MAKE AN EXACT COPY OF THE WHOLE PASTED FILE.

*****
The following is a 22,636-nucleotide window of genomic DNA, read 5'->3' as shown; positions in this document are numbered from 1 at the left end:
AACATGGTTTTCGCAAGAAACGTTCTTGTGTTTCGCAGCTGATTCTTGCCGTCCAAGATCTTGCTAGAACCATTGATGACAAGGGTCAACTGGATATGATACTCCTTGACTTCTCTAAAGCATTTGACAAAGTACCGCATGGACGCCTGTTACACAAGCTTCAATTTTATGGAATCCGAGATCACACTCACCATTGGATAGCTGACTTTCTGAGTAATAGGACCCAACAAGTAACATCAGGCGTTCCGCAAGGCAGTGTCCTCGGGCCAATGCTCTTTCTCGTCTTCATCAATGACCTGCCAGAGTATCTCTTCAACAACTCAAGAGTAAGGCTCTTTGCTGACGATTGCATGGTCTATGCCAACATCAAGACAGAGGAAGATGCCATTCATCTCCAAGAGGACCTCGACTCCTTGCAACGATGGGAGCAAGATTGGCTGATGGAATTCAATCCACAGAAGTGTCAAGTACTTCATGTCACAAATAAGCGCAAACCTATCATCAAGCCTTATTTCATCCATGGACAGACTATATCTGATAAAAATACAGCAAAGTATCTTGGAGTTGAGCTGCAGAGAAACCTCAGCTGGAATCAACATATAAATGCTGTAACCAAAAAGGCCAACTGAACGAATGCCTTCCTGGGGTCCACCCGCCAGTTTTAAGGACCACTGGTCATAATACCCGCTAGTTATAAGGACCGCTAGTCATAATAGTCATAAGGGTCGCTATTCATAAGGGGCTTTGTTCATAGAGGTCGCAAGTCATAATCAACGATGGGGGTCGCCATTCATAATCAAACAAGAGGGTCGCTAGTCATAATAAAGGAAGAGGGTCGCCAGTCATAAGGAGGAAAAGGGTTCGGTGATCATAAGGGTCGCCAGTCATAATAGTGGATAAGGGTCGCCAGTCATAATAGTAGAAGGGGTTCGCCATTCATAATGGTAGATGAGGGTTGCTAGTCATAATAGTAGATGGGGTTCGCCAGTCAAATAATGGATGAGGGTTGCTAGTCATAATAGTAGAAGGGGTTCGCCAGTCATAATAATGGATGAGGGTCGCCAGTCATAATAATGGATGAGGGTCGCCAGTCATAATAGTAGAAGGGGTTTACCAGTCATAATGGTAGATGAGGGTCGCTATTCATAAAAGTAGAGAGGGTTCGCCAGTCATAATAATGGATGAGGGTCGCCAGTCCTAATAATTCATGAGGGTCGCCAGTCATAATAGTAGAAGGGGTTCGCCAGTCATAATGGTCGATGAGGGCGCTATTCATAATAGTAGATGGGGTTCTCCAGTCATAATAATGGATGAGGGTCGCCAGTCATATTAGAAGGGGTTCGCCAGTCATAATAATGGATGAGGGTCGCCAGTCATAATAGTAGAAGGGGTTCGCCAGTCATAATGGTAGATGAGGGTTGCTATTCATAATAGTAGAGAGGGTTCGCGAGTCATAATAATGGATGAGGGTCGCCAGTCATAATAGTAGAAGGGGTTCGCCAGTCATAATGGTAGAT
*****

The following is a 22,636-nucleotide window of genomic DNA, read 5'->3' as shown; positions in this document are numbered from 1 at the left end:
AACATGGTTTTCGCAAGAAACGTTCTTGTGTTTCGCAGCTGATTCTTGCCGTCCAAGATCTTGCTAGAACCATTGATGACAAGGGTCAACTGGATATGATACTCCTTGACTTCTCTAAAGCATTTGACAAAGTACCGCATGGACGCCTGTTACACAAGCTTCAATTTTATGGAATCCGAGATCACACTCACCATTGGATAGCTGACTTTCTGAGTAATAGGACCCAACAAGTAACATCAGGCGTTCCGCAAGGCAGTGTCCTCGGGCCAATGCTCTTTCTCGTCTTCATCAATGACCTGCCAGAGTATCTCTTCAACAACTCAAGAGTAAGGCTCTTTGCTGACGATTGCATGGTCTATGCCAACATCAAGACAGAGGAAGATGCCATTCATCTCCAAGAGGACCTCGACTCCTTGCAACGATGGGAGCAAGATTGGCTGATGGAATTCAATCCACAGAAGTGTCAAGTACTTCATGTCACAAATAAGCGCAAACCTATCATCAAGCCTTATTTCATCCATGGACAGACTATATCTGATAAAAATACAGCAAAGTATCTTGGAGTTGAGCTGCAGAGAAACCTCAGCTGGAATCAACATATAAATGCTGTAACCAAAAAGGCCAACTGAACGAATGCCTTCCTGGGGTCCACCCGCCAGTTTTAAGGACCACTGGTCATAATACCCGCTAGTTATAAGGACCGCTAGTCATAATAGTCATAAGGGTCGCTATTCATAAGGGGCTTTGTTCATAGAGGTCGCAAGTCATAATCAACGATGGGGGTCGCCATTCATAATCAAACAAGAGGGTCGCTAGTCATAATAAAGGAAGAGGGTCGCCAGTCATAAGGAGGAAAAGGGTTCGGTGATCATAAGGGTCGCCAGTCATAATAGTGGATAAGGGTCGCCAGTCATAATAGTAGAAGGGGTTCGCCATTCATAATGGTAGATGAGGGTTGCTAGTCATAATAGTAGATGGGGTTCGCCAGTCAAATAATGGATGAGGGTTGCTAGTCATAATAGTAGAAGGGGTTCGCCAGTCATAATAATGGATGAGGGTCGCCAGTCATAATAATGGATGAGGGTCGCCAGTCATAATAGTAGAAGGGGTTTACCAGTCATAATGGTAGATGAGGGTCGCTATTCATAAAAGTAGAGAGGGTTCGCCAGTCATAATAATGGATGAGGGTCGCCAGTCCTAATAATTCATGAGGGTCGCCAGTCATAATAGTAGAAGGGGTTCGCCAGTCATAATGGTCGATGAGGGCGCTATTCATAATAGTAGATGGGGTTCTCCAGTCATAATAATGGATGAGGGTCGCCAGTCATATTAGAAGGGGTTCGCCAGTCATAATAATGGATGAGGGTCGCCAGTCATAATAGTAGAAGGGGTTCGCCAGTCATAATGGTAGATGAGGGTTGCTATTCATAATAGTAGAGAGGGTTCGCGAGTCATAATAATGGATGAGGGTCGCCAGTCATAATAGTAGAAGGGGTTCGCCAGTCATAATGGTAGAT